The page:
Basically, all you have to do is pick out some fabric and apply it to your old shoes using the fabric Mod Podge (It’s both a glue and a sealant). The results are a new pair of shoes that are unique and fun to show off.
Getting Ready for the Mod Podge Project
I’d rank this as an intermediate craft project because it got a bit messy. Also, trimming the excess fabric around the heel of the shoes was a bit tricky. The project took me a littler over an hour and a half, but I’m confident I could do it a lot faster the second time around. If you want to complete this project, plan for one to two hours, plus additional time for the Mod Podge to dry.
Here is everything you’ll need to complete this project:
- An old pair of shoes (Flats work best)
- A rectangular piece of fabric that can completely cover the shoes (Mine was 14 inches by 12 inches)
- Sponge Brush
- Fabric Mod Podge
Mod Podge Shoes Tutorial
I decided to keep my first project as simple as possible by using a pair of shoes with a completely smooth surface and a flat heel. My sister had an old pair of dress shoes that were perfect for the project. She brought the shoes over to my house and we got to work. Here is what the original pair of shoes looked like:
1. The first thing I did was cut the bow off the toe of each shoe. I originally used a seam ripper from the inside of the shoe, but that was taking too long so I switched to scissors.
2. After the bow was off, I used a slightly wet cloth to clean the shoes.
3. Once the shoes were all prepped, my sister and I went through my fabric supply to find some fabric. We ended up choosing a light-weight, cotton material with a plaid design. You can use any type of fabric, but keep in mind that the Mod Podge will make the fabric shiny, and mine even came out a darker color.
4. Next, I cut the fabric into two rectangles — one to cover each shoe. Each piece of fabric was 14 inches by 12 inches. The amount of fabric you need will depend on the size of the shoes you are doing.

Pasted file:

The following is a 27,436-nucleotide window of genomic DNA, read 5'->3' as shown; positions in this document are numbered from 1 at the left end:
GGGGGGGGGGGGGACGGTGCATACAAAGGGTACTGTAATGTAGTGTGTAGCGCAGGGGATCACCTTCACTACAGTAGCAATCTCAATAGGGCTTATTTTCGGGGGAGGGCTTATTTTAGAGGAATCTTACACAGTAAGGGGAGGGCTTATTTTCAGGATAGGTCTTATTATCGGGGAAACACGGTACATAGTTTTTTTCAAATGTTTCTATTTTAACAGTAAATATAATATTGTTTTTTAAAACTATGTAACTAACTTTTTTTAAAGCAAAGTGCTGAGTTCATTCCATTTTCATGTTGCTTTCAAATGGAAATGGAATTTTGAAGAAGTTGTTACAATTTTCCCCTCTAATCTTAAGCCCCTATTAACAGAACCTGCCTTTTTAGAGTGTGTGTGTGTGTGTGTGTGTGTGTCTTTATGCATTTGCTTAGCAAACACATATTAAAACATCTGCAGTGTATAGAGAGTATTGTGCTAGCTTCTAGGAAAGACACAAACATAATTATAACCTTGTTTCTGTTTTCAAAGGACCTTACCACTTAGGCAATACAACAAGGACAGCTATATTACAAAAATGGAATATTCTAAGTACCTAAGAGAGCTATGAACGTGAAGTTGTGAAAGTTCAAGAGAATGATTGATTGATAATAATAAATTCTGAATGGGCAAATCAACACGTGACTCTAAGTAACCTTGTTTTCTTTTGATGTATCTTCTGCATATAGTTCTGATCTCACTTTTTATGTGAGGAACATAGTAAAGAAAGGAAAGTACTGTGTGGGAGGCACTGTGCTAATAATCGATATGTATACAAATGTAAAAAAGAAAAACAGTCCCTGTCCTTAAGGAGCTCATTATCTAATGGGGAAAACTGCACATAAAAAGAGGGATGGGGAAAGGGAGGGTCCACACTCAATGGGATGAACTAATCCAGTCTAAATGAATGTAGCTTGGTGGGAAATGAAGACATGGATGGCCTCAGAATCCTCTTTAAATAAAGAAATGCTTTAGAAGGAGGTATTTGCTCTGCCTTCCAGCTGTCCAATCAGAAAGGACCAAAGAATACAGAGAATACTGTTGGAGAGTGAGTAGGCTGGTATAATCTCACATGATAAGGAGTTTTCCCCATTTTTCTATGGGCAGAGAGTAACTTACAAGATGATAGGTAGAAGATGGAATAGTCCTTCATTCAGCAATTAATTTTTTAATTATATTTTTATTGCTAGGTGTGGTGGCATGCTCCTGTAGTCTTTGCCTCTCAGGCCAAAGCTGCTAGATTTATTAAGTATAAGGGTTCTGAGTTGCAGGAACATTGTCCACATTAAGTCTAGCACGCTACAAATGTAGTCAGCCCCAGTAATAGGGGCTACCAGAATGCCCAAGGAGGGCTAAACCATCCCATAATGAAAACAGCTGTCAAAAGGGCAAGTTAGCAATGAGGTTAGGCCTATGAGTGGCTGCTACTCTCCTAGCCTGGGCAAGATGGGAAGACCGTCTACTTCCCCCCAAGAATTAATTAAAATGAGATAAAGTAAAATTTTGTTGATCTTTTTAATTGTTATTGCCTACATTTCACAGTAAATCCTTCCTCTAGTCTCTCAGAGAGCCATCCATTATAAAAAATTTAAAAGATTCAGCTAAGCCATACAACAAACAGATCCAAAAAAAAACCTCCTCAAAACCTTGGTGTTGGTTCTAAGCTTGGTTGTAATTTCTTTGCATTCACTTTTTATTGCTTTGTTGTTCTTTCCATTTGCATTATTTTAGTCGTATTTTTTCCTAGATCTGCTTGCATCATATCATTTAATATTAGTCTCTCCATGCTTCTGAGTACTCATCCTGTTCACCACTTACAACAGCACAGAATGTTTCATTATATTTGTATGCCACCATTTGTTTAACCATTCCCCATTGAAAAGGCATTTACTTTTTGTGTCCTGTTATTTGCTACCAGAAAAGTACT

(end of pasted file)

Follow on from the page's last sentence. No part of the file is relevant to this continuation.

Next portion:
5. After my fabric was ready, I used a sponge brush to apply a liberal amount of Mod Podge to the toe of each shoe.
6. I then took the fabric and smoothed it down over the toe of each shoe.
7. I continued to apply Mod Podge to the rest of each shoe and smooth the fabric over each shoe as I worked to the back. I worked on both of my shoes at the same time, but you might want to do yours one at a time.
8. Once the fabric was attached to all but the back of the shoe, I took a pair of scissors and cut a slit so that the fabric could fold around the back of the shoe to create a seam. (See picture below)
9. Before gluing down the back seam, however, I used the scissors to cut along the opening of the shoe where the foot is inserted. I left a 1/2 inch seam allowance. Don’t worry — it doesn’t have to be perfect. See the picture below:
10. Next, I created the back seam on each shoe by turning the seam allowance in and attaching it with Mod Podge.
11. I then used my scissors to clip the seam allowance around the top of the shoe. I made flaps that were about a 1/2 inch apart.
12. Using a generous amount of Mod Podge, I smoothed each of the flaps of fabric into the inside of each shoe.
13. Next, I took an Exacto knife and carefully trimmed around the sole of the shoe. I suggest you just use scissors because it is faster and works just as well. Just carefully pull a little bit of the fabric away from the shoe and cut along the sole.
14. Apply Mod Podge over the entire shoe, paying close attention to the sole so that there won’t be any fraying. If you do have a few frayed threads, just tuck them under using a needle or your fingernails.
15. Let the shoes dry for a few hours, and enjoy.
Here is a picture of the finished shoes, they’re still a bit shiny because the Mod Podge was still drying.